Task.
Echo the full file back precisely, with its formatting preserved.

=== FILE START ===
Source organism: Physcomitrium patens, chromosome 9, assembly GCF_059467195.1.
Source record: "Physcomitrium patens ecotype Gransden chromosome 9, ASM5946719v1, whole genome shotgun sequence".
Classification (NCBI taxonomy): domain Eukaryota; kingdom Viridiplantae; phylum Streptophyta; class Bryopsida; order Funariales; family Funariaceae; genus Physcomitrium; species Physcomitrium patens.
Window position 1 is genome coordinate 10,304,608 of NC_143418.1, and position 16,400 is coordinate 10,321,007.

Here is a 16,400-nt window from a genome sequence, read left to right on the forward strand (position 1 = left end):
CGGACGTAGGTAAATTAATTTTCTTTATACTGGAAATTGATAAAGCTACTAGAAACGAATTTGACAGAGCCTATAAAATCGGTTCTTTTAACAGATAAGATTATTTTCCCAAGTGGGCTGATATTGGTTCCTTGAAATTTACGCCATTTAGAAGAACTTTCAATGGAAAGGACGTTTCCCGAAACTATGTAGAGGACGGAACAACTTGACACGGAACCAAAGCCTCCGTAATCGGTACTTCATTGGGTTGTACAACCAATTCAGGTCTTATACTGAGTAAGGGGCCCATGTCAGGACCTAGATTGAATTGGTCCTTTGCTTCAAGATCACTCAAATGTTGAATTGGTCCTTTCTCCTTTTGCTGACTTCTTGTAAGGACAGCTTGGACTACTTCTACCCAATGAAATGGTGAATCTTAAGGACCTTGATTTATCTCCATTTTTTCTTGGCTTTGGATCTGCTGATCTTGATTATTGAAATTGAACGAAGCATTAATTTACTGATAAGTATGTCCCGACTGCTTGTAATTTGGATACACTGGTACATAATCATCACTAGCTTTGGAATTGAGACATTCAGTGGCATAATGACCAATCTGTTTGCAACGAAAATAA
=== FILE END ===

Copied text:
Source organism: Physcomitrium patens, chromosome 9, assembly GCF_059467195.1.
Source record: "Physcomitrium patens ecotype Gransden chromosome 9, ASM5946719v1, whole genome shotgun sequence".
Classification (NCBI taxonomy): domain Eukaryota; kingdom Viridiplantae; phylum Streptophyta; class Bryopsida; order Funariales; family Funariaceae; genus Physcomitrium; species Physcomitrium patens.
Window position 1 is genome coordinate 10,304,608 of NC_143418.1, and position 16,400 is coordinate 10,321,007.

Here is a 16,400-nt window from a genome sequence, read left to right on the forward strand (position 1 = left end):
CGGACGTAGGTAAATTAATTTTCTTTATACTGGAAATTGATAAAGCTACTAGAAACGAATTTGACAGAGCCTATAAAATCGGTTCTTTTAACAGATAAGATTATTTTCCCAAGTGGGCTGATATTGGTTCCTTGAAATTTACGCCATTTAGAAGAACTTTCAATGGAAAGGACGTTTCCCGAAACTATGTAGAGGACGGAACAACTTGACACGGAACCAAAGCCTCCGTAATCGGTACTTCATTGGGTTGTACAACCAATTCAGGTCTTATACTGAGTAAGGGGCCCATGTCAGGACCTAGATTGAATTGGTCCTTTGCTTCAAGATCACTCAAATGTTGAATTGGTCCTTTCTCCTTTTGCTGACTTCTTGTAAGGACAGCTTGGACTACTTCTACCCAATGAAATGGTGAATCTTAAGGACCTTGATTTATCTCCATTTTTTCTTGGCTTTGGATCTGCTGATCTTGATTATTGAAATTGAACGAAGCATTAATTTACTGATAAGTATGTCCCGACTGCTTGTAATTTGGATACACTGGTACATAATCATCACTAGCTTTGGAATTGAGACATTCAGTGGCATAATGACCAATCTGTTTGCAACGAAAATAA